Tuesday, August 17, 2010

China lending update. Is bank lending speeding up or slowing down?

It has been a while since I have updated you on the bank lending situation in China.   This is not due to me slacking off (I'll admit to a slower pace of posts recently, but I have some good excuses, really)  following this topic.  The data source, People's bank of China, has suddenly been a little more reticent in publishing this data in English and as my Chinese language skills are a bit lacking this data series has languished....

Data released recently shows a continuing trend of official slowing in the rate of loan growth.  I put official in italics because there appears to be some off balance tomfoolery going on. . .

From Caixin Online:
Despite regulatory directives aimed at preventing banks from removing loans off their balance sheets to dodge credit restrictions, China's banks did not slow down their pace in packaging loans as wealth management products.

Banks and trusts cooperated on wealth management products, effectively allowing them to shirk their responsibilities toward credit limits imposed nationwide under the central government's macroeconomic controls.
In the first half 2010, according to trust company reports, the value of wealth management products cooperatively offered by banks and trusts rose to 2.6 trillion yuan, topping the previous year's 1.77 trillion yuan.

This amount combined with the 4.58 trillion yuan in on-the-books, new credit issued by banks in the first half brought total lending in China through June 30 to near the 7.5 trillion yuan limit set by the government for all 2010.
[The 4.58 trillion yuan number matches my data.  Look at the 'wealth management products' value of 2.6 trillion.  Greater than 50%  of the 'on the books official' value of 4.58 trillion.  Continuing . . ]
By charging fees as well as commissions of up to 2 percent, banks earn more than trusts when they jointly market bank-trust products. Moreover, by cooperating with trusts, banks keep customers otherwise unavailable due to credit controls, since off-book business doesn't require bank capital and thus avoids CBRC capital constraints.
When companies start hiding assets off balance sheet it rarely ends well.

If you are wondering where all that money is going, this blog entry by staff at the World bank is stunning. Not only for the information presented but the absolute lack of surprise. (ht Mish)
In Chenggong, there are more than a hundred-thousand new apartments with no occupants, lush tree-lined streets with no cars, enormous office buildings with no workers, and billboards advertising cold medicine and real estate services – with no one to see them.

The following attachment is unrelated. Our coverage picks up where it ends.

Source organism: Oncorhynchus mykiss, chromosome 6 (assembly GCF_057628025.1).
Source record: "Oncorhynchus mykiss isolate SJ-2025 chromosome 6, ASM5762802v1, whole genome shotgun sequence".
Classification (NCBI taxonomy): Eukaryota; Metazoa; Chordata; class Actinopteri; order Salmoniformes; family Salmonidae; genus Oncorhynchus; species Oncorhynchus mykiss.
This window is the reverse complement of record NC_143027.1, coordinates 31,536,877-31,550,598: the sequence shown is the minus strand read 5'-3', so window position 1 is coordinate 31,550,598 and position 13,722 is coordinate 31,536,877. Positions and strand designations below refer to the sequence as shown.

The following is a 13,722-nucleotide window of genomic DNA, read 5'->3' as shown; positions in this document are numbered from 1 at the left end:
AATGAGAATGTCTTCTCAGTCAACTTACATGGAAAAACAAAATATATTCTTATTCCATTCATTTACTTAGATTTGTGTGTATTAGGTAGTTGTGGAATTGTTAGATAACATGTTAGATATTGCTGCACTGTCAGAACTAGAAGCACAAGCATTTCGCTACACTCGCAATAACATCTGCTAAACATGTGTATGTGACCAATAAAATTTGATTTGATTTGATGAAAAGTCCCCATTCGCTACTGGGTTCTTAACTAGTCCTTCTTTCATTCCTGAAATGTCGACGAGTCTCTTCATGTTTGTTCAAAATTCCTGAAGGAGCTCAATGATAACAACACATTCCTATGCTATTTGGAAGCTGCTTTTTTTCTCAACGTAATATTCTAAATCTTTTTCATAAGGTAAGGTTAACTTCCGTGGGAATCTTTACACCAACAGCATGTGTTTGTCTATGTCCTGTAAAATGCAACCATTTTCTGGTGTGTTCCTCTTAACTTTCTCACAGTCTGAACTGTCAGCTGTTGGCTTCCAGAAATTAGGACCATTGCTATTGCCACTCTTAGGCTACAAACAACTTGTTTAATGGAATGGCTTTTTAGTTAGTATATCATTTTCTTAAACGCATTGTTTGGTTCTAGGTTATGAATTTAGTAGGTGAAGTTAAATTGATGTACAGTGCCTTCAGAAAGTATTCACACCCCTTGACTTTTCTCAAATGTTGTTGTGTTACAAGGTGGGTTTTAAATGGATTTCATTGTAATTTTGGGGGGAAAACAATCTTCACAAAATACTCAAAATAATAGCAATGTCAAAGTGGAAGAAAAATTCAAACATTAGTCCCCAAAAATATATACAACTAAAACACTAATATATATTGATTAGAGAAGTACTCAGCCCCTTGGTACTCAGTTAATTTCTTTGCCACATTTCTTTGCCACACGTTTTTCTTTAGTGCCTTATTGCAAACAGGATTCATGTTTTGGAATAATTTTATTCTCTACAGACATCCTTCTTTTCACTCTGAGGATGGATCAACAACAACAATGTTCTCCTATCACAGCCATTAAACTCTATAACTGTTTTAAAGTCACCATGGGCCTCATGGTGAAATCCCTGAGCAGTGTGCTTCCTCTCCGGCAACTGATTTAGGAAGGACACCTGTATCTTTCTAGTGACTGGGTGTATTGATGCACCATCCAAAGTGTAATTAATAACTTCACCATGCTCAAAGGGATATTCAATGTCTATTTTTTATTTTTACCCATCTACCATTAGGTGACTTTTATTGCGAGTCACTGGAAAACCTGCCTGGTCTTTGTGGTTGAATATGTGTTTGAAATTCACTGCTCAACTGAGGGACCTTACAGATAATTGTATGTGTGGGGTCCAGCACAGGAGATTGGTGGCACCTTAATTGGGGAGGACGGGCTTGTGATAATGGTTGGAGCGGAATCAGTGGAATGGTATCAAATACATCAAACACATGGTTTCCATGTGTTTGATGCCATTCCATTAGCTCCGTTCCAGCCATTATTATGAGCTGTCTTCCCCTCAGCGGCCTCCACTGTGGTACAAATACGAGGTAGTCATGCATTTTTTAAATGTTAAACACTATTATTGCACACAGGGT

I went to China in 2003 and I can assure you I NEVER saw a single piece of urban pavement that was not completely full of cars, trucks, bikes, scooters, etc at all times.   I have mentioned empty Chinese cities before such as Ordos. How many more empty cities in China are there? Andy Xie has wrote about this before. Here is his latest article regarding the excess housing stock in China:
What distinguishes China’s property bubble from others is its unprecedented quantity dimension. China just doesn’t have any constraint limiting supply. The current debate about the quantity of empty flats is about the extent of quantity excess. The stock of empty flats measures the size of the quantity bubble. Taiwan experienced a price-cum-quantity bubble in late 1980s. At the time the market quantified the number of empty flats by obtaining data from the electricity supplier on flats without usage of electricity. The stock of empty flats measured this way was about 15% of the total households. Some analysts are trying the same tactic to quantify the volume of empty flats in China. The problem with this methodology is the complexity of China’s housing conditions.  . . . While the data are not accurate, we can confidently conclude that China doesn’t have absolute housing shortage and the per capita space is above Europe and Japan’s level. Indeed, if we adopt Japan’s standard, China already has sufficient urban housing space for everyone in the country, i.e., there is housing for every person in the countryside to move into city. . .  Four unique factors may explain China’s unique phenomenon.

1) Sustained negative real interest rate has led to declining demand for money and rising appetite for speculation. Greed and fear of inflation are working together to form unprecedented speculative demand for property.
2) The massive amount of gray income looks for a ‘safe’ haven. China’s gray income of various sorts could be around 10% of GDP. In an environment of rising inflation and depreciating dollar-the traditional safe haven, China’s rising property market is becoming the preferred place for this money.
3) China’s masses have no experience with property bubble. The property crash in the 1990s touched a small segment of the society. Foreigners and state-owned enterprises were involved. Geographically, it was restricted to Southern freewheeling zones like Hainan and Guangdong and Shanghai. Most people in China don’t know that the country had a property crash. Lack of fear is turbo-charging the greed.
4) Speculators believe that the government won’t let property price fall. They correctly surmise that local governments all depend on property for money and will try every effort to prop up its price. But, their faith in the government omnipotence is misplaced. In the end, market is bigger than government. Government behavior can delay, not abolish market force. Nevertheless, this faith in government is removing the fear over the downside. Hence, the speculative demand just grows with credit availability unchecked.

When this bubble goes pop you better have some popcorn and a good seat because the explosion will best any action film explosion sequence.

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